2 October 2009
In September 2009, Stuart Greenbaum spent time in Auckland, New Zealand, working with the NZ Trio as part of the Trans-Tasman Composer Exchange Program.
Against all common sense I am boarding a plane from Melbourne to Auckland. It's not because I'm afraid of flying (which terrifies me on a regular basis), nor that the advertised and incredibly reliable 777 has been replaced by a still fairly safe 747. No, it's that Marianne and I have our 4-year-old boy Aksel and 1-year-old girl Hanna in tow, neither of whom will tolerate being strapped into a seat for more than five minutes. In theory I ought to be going solo and entirely consumed by compositional matters alone. Being a parent certainly has its challenges in terms of free time but somehow the music still happens. I think it's unusual to have a week with an ensemble before the majority of the composing takes place. It requires good will on the part of performers to indulge a composer's speculative experiments that might not even make the final cut. It runs contrary to economic rationalism - that's for sure!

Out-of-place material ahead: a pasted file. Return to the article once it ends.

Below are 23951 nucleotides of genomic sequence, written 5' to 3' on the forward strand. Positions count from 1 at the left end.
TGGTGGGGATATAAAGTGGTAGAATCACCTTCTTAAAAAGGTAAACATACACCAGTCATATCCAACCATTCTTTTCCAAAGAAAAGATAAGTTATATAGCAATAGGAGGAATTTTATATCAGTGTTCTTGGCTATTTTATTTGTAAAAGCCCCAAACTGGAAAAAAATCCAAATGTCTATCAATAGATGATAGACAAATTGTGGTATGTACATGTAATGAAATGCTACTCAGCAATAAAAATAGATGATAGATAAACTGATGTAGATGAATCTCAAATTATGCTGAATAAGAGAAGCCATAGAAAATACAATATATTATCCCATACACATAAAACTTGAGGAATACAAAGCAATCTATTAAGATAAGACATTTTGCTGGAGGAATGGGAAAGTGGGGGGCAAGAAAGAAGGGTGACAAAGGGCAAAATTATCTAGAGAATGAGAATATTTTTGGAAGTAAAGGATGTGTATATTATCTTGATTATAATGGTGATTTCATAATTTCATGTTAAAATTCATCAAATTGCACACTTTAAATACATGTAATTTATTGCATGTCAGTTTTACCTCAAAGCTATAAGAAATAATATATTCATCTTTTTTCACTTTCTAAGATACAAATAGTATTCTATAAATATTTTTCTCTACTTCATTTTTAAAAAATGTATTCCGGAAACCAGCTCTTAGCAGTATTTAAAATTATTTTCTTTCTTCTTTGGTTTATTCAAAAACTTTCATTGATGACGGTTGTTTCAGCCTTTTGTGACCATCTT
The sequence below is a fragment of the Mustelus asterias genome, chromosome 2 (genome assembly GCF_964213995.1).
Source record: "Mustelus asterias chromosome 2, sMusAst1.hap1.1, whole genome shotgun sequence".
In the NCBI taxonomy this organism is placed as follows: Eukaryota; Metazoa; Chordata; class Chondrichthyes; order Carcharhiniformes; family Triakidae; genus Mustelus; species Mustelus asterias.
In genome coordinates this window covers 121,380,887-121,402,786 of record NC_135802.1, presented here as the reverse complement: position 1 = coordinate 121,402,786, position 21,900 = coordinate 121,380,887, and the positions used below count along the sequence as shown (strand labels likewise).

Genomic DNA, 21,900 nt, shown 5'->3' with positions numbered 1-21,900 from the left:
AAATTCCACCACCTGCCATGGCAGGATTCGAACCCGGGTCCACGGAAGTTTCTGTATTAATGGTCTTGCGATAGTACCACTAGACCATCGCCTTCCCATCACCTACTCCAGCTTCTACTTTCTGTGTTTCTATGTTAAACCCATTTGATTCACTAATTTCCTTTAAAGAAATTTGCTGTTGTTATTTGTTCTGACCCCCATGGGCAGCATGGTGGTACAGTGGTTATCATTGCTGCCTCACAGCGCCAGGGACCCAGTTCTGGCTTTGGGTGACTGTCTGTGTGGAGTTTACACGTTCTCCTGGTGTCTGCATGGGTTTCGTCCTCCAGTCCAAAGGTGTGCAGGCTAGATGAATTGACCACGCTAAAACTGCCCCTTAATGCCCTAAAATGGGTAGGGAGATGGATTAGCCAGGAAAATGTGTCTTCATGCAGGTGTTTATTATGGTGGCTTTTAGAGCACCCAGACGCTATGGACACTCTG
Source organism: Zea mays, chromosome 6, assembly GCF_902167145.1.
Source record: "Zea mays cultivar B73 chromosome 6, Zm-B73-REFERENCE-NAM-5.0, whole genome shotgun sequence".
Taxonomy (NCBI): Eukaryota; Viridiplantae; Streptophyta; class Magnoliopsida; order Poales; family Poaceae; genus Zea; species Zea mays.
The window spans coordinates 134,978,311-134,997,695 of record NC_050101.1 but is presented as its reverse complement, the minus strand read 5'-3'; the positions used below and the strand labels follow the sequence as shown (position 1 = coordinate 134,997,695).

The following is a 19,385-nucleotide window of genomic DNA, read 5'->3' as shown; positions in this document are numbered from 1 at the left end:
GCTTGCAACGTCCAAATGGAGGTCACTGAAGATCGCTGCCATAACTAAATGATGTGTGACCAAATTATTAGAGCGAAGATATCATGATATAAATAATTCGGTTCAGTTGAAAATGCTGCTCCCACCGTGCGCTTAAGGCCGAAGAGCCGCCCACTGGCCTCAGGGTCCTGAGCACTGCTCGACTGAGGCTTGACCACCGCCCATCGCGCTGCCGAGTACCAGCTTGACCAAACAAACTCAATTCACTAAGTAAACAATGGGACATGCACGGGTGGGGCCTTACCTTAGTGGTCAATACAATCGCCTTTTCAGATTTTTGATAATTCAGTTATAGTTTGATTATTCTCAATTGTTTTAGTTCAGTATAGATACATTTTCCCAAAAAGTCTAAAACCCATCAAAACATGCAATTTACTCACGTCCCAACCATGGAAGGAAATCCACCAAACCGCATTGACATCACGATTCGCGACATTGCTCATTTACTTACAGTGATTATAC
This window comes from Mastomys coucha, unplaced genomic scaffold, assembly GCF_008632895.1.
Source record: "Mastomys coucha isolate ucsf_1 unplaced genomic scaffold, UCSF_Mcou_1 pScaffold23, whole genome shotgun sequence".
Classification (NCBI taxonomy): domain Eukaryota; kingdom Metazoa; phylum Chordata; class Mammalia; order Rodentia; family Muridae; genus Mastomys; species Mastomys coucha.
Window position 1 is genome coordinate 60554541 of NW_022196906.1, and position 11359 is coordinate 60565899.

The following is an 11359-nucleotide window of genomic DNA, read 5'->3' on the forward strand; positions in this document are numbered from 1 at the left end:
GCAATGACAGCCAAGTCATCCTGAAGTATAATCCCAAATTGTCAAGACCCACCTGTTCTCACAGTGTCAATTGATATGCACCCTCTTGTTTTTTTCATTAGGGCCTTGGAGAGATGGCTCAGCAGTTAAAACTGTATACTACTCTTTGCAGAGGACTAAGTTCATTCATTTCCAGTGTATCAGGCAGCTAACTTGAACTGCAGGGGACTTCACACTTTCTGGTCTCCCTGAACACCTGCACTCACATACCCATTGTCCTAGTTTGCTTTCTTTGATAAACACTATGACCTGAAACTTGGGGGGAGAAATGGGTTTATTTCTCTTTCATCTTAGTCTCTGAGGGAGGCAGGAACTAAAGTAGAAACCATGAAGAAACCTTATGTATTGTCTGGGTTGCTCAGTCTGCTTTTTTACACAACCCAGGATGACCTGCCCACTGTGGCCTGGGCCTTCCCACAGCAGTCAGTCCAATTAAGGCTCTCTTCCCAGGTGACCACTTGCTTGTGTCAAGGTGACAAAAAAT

At our first rehearsal, NZ Trio played through my two existing trios (800 Million Heartbeats, Book of Departures). They have been playing together for seven years and in that time have commissioned and performed dozens of New Zealand piano trios. They've also recorded Ross Edwards's Piano Trio among other international repertoire. But it's not just their commitment to new music that singles them out, it's the incredibly beautiful and accurate standard of playing that they bring to new work, both individually and as an ensemble.
We had a brief look at a handful of bars brought over toward a new piece. I am planning to write about the eruption of Mt. Tambora in 1815 and the consequent dust thrown up into the earth's upper atmosphere that further resulted in 'the year without a summer' in 1816. This was by all accounts a devastating ecological event that caused unseasonal cold temperatures and widespread famine. My sketches in short score are introspective and, to me, eerily nostalgic. Both fragments are in 3/4; my music generally changes time signatures more often than I've had hot dinners, so if I can make it work, I will attempt to write the whole piece in this metre alone. Barry Conyngham once said to me in a lesson, 21 years ago, that he tried to do at least one thing that he hadn't done before in every new piece. I think this is good advice!